"I've dreamt in my life dreams that have stayed with me ever after." -- Emily Bronte
Emily Jane Brontė ( or ) (30 July 1818 — 19 December 1848) was an English novelist and poet, now best remembered for her novel Wuthering Heights, a classic of English literature. Emily was the second eldest of the three surviving Brontė sisters, between Charlotte and Anne. She published under the androgynous pen name Ellis Bell.
"A good heart will help you to a bonny face, my lad and a bad one will turn the bonniest into something worse than ugly.""A person who has not done one half his day's work by ten o clock, runs a chance of leaving the other half undone.""Any relic of the dead is precious, if they were valued living.""Having leveled my palace, don't erect a hovel and complacently admire your own charity in giving me that for a home.""Honest people don't hide their deeds.""I am now quite cured of seeking pleasure in society, be it country or town. A sensible man ought to find sufficient company in himself.""I cannot express it: but surely you and everybody have a notion that there is, or should be, an existence of yours beyond you.""I have dreamed in my life, dreams that have stayed with me ever after, and changed my ideas; they have gone through and through me, like wine through water, and altered the color of my mind.""I see heaven's glories shine and faith shines equal.""I'll walk where my own nature would be leading: It vexes me to choose another guide.""If I could I would always work in silence and obscurity, and let my efforts be known by their results.""Love is like the wild rose-briar; Friendship like the holly-tree. The holly is dark when the rose-briar blooms, but which will bloom most constantly?""Proud people breed sad sorrows for themselves.""Terror made me cruel.""The tyrant grinds down his slaves and they don't turn against him, they crush those beneath them.""Whatever our souls are made of, his and mine are the same."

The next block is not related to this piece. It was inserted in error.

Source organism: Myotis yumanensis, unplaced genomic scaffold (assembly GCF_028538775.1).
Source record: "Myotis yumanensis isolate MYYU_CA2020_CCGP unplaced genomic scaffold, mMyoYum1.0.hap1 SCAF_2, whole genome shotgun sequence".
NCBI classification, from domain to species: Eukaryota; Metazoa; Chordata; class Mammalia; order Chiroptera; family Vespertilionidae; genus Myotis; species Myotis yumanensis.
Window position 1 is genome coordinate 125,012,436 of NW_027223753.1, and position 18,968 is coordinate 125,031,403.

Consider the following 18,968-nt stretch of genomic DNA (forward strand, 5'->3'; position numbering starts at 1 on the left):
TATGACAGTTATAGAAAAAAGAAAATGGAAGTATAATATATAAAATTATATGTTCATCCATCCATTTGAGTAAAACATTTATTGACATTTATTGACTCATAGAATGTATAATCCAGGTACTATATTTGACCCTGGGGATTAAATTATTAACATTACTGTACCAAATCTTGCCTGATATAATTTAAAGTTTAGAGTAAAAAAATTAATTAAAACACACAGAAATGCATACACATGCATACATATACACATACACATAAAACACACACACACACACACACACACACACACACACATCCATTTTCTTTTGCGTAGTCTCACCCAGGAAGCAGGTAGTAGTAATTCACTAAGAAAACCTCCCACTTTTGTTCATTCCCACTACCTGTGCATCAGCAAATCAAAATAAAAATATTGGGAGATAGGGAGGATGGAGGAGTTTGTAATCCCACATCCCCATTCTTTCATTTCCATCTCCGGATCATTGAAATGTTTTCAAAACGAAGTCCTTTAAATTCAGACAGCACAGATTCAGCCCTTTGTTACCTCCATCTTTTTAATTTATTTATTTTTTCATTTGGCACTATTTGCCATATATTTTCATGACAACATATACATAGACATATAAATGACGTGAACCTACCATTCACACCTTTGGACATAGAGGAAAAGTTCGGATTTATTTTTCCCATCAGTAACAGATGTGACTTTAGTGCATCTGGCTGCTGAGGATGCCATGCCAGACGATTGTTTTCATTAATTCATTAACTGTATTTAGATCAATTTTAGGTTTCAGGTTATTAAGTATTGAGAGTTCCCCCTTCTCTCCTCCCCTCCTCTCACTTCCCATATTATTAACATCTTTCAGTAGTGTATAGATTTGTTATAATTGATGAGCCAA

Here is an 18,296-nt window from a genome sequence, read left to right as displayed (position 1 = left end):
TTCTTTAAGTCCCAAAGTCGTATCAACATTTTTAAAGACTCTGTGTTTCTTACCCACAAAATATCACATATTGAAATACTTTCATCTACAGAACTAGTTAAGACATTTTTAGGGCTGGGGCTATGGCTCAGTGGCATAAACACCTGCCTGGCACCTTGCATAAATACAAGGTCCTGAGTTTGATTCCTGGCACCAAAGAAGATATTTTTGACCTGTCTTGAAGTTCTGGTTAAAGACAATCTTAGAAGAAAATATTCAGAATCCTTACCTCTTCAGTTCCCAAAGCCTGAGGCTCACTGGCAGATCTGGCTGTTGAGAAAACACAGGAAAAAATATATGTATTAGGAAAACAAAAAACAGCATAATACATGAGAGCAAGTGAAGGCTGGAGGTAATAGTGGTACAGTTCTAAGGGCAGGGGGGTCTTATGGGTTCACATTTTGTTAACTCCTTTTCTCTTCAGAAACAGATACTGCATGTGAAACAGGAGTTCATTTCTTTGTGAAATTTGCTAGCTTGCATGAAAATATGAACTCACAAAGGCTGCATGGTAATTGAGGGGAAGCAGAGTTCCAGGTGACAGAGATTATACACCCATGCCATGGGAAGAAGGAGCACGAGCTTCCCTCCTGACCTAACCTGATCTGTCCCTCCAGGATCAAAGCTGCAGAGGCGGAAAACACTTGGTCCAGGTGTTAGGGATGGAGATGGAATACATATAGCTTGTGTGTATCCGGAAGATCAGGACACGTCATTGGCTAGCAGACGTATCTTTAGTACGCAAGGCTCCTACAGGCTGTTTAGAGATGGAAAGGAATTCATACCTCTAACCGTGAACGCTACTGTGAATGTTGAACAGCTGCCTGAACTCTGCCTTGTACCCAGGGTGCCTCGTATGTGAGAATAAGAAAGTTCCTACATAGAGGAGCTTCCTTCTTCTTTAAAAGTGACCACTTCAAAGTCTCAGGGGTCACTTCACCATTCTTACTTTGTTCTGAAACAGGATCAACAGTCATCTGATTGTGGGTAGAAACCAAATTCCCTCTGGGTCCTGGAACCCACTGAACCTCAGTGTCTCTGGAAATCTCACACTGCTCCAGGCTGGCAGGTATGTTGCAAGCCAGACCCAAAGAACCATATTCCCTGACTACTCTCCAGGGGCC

Emily Brontė was born in Thornton, near Bradford in Yorkshire, to Maria Branwell and Patrick Brontė. She was the younger sister of Charlotte Brontė and the fifth of six children. In 1824, the family moved to Haworth, where Emily's father was perpetual curate, and it was in these surroundings that their literary gifts flourished.
After the death of their mother, the older sisters Maria, Elizabeth and Charlotte were sent to the Clergy Daughters' School at Cowan Bridge, where they encountered abuse and privations later described by Charlotte in Jane Eyre. Emily joined the school for a brief period. When a typhus epidemic swept the school Maria and Elizabeth caught it. Maria, who may actually have had tuberculosis, was sent home, where she died. Emily was subsequently removed from the school along with Charlotte and Elizabeth. Elizabeth died soon after their return home.
The three remaining sisters and their brother Patrick Branwell Brontė were thereafter homeschooled by their father and aunt Elizabeth Branwell, their mother's sister. In their leisure time the children created a number of paracosms, which were featured in stories they wrote and enacted about the imaginary adventures of their toy soldiers along with the Duke of Wellington and his sons, Charles and Arthur Wellesley. Little of Emily's work from this period survived, except for poems spoken by characters (The Brontės' Web of Childhood, Fannie Ratchford, 1941).